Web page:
BY BRYNN BOYER
With rising tuition prices on the horizon and uncertain economic times affecting family finances, Mary Washington students and parents now have the ability to make monthly payments online as well as the option to pay by credit card.
UMW has recently awarded a contract to Nelnet Business Solutions to continue providing tuition payment plans and electronic payment options to those who pay tuition.
“Our goal is to assist students and families to continue their attendance at UMW during these unsettled times,” Allyson Moerman, assistant vice president for finance, explained.
According to the UMW student accounts website, payment plans can be set up through Nelnet’s eCashier system.
Through the system, students or parents can spread the cost of tuition over five months per semester or 10 months per academic year, with automatic payments from a checking or savings account or a credit card. The system also gives the option of paying the entire balance in full.
However, Nelnet requires a nonrefundable enrollment fee for those wishing to set up a payment plan. The fee is $40 for one semester, $60 for a full year and $2 for one time payments.
Also, the eCashier system does not accept Visa as a credit option, only American Express, Discover or Mastercard.
“We try to discourage people from using this option because they are subject to a 2.5% convenience fee in addition to the enrollment fee,” Paul Griggs, accounts receivable manager, said.
According to Moerman, UMW has offered some form of a tuition payment plan for at least the past 10 years. This year some changes will be taking effect, namely that students will not need to reenter their personal information since it will be communicated from Banner. Also, weekly balances will be available in the eCashier system so that students and parents can adjust their plans as needed.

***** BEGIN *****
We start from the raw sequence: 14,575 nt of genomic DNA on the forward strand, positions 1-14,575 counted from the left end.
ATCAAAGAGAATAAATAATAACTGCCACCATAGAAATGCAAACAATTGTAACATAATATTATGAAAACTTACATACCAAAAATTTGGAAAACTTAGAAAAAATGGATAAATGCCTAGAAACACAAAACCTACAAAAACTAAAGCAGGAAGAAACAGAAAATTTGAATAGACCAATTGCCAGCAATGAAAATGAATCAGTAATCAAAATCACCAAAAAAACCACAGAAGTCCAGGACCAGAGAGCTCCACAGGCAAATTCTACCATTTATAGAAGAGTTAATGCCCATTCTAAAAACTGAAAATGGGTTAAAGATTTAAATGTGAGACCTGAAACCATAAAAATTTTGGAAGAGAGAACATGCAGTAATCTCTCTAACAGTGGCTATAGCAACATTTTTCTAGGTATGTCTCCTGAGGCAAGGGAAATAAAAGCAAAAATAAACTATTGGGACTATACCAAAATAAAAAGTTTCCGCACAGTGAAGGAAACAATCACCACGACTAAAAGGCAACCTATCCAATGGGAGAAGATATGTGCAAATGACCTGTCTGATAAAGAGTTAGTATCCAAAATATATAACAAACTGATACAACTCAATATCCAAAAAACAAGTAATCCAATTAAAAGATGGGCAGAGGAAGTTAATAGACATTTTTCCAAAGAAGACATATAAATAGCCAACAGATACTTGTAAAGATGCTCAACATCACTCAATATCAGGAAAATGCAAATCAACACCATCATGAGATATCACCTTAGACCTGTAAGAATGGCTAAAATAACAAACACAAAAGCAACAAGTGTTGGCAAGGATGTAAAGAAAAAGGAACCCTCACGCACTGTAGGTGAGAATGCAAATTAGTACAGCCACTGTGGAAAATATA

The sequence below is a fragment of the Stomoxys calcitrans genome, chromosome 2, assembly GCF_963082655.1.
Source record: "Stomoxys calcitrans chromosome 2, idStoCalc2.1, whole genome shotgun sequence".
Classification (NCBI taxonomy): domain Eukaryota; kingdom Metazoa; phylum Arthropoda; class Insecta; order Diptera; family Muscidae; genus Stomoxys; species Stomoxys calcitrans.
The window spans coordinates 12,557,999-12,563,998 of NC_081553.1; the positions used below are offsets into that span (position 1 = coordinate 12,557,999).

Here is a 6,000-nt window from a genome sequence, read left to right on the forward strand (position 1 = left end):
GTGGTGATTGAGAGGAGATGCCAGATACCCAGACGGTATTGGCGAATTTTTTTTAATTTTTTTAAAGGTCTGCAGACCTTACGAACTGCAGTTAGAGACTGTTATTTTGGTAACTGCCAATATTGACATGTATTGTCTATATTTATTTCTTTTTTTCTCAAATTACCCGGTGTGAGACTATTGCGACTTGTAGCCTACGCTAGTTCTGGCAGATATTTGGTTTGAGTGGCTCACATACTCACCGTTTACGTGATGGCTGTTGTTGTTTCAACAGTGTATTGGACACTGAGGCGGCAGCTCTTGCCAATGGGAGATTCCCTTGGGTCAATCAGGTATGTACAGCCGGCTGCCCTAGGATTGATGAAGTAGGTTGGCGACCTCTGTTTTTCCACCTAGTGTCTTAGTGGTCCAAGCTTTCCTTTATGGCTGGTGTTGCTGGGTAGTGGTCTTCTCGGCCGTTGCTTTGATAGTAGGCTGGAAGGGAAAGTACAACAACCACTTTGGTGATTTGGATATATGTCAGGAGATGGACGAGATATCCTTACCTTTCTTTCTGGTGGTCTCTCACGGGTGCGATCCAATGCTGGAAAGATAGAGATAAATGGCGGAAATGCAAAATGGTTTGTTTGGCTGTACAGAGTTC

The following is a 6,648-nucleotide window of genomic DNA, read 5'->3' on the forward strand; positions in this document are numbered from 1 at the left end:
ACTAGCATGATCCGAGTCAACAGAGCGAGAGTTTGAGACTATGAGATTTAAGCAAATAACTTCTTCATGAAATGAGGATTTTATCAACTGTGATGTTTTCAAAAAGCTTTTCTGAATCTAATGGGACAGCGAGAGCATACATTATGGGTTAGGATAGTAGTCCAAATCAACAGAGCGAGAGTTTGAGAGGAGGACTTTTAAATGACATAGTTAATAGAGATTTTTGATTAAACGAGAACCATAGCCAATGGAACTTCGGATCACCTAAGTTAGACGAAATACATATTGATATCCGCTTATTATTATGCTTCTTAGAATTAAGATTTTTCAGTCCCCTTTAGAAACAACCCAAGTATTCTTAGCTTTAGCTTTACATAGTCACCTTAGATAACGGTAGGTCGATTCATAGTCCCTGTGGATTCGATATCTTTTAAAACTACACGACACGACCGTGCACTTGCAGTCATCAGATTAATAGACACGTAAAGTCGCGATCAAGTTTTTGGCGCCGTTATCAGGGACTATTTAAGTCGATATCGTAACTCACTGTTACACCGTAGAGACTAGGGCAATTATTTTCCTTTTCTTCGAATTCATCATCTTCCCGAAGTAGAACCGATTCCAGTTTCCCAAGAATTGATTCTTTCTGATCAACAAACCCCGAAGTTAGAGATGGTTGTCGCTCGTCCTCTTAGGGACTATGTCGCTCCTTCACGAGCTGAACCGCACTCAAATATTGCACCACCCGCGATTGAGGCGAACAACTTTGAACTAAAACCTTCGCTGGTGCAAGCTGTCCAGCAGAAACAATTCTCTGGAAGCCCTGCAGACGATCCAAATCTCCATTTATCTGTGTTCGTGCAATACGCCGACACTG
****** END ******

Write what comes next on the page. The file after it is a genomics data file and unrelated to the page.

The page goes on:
According to Griggs, this year students or parents set up 921 payment plans, a number that includes both the Fredericksburg and Stafford campuses.
“I do think it is under-utilized by students,” he said.
He explained that the majority of students and parents choose to pay by check rather than electronically.
Nelnet, a provider of campus commerce services, works with nearly 800 schools nationwide, according to their website. Both the University of Virginia and James Madison University have contracts with Nelnet, with similar payment plan options to UMW.
With tuition prices set to increase from this year’s rates of $6,774 for in-state students and $17,942 for out of state students, payment plans may become a more popular option for UMW students and parents.
“These are uncertain times,” Griggs said, “and I think if we can increase the promotion of the payment plan option and improve the interaction of the plan with our school’s database it will help ease the economic pressure.”